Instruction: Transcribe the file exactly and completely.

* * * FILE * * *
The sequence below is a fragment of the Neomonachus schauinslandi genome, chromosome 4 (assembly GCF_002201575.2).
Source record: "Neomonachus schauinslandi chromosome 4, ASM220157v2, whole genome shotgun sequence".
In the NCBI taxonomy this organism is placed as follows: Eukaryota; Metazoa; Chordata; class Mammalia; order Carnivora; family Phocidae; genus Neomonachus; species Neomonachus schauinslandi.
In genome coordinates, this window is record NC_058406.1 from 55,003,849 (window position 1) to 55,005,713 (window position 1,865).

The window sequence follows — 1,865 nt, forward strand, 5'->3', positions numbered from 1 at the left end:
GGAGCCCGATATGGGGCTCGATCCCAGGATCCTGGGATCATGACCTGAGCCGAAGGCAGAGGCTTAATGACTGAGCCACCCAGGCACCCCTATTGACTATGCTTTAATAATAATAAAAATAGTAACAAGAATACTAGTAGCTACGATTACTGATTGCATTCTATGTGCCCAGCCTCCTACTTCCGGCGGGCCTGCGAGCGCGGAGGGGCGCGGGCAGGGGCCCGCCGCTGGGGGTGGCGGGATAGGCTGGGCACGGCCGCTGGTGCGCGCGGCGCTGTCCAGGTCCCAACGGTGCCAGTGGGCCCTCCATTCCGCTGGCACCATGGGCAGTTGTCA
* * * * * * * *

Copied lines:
The sequence below is a fragment of the Neomonachus schauinslandi genome, chromosome 4 (assembly GCF_002201575.2).
Source record: "Neomonachus schauinslandi chromosome 4, ASM220157v2, whole genome shotgun sequence".
In the NCBI taxonomy this organism is placed as follows: Eukaryota; Metazoa; Chordata; class Mammalia; order Carnivora; family Phocidae; genus Neomonachus; species Neomonachus schauinslandi.
In genome coordinates, this window is record NC_058406.1 from 55,003,849 (window position 1) to 55,005,713 (window position 1,865).

The window sequence follows — 1,865 nt, forward strand, 5'->3', positions numbered from 1 at the left end:
GGAGCCCGATATGGGGCTCGATCCCAGGATCCTGGGATCATGACCTGAGCCGAAGGCAGAGGCTTAATGACTGAGCCACCCAGGCACCCCTATTGACTATGCTTTAATAATAATAAAAATAGTAACAAGAATACTAGTAGCTACGATTACTGATTGCATTCTATGTGCCCAGCCTCCTACTTCCGGCGGGCCTGCGAGCGCGGAGGGGCGCGGGCAGGGGCCCGCCGCTGGGGGTGGCGGGATAGGCTGGGCACGGCCGCTGGTGCGCGCGGCGCTGTCCAGGTCCCAACGGTGCCAGTGGGCCCTCCATTCCGCTGGCACCATGGGCAGTTGTCA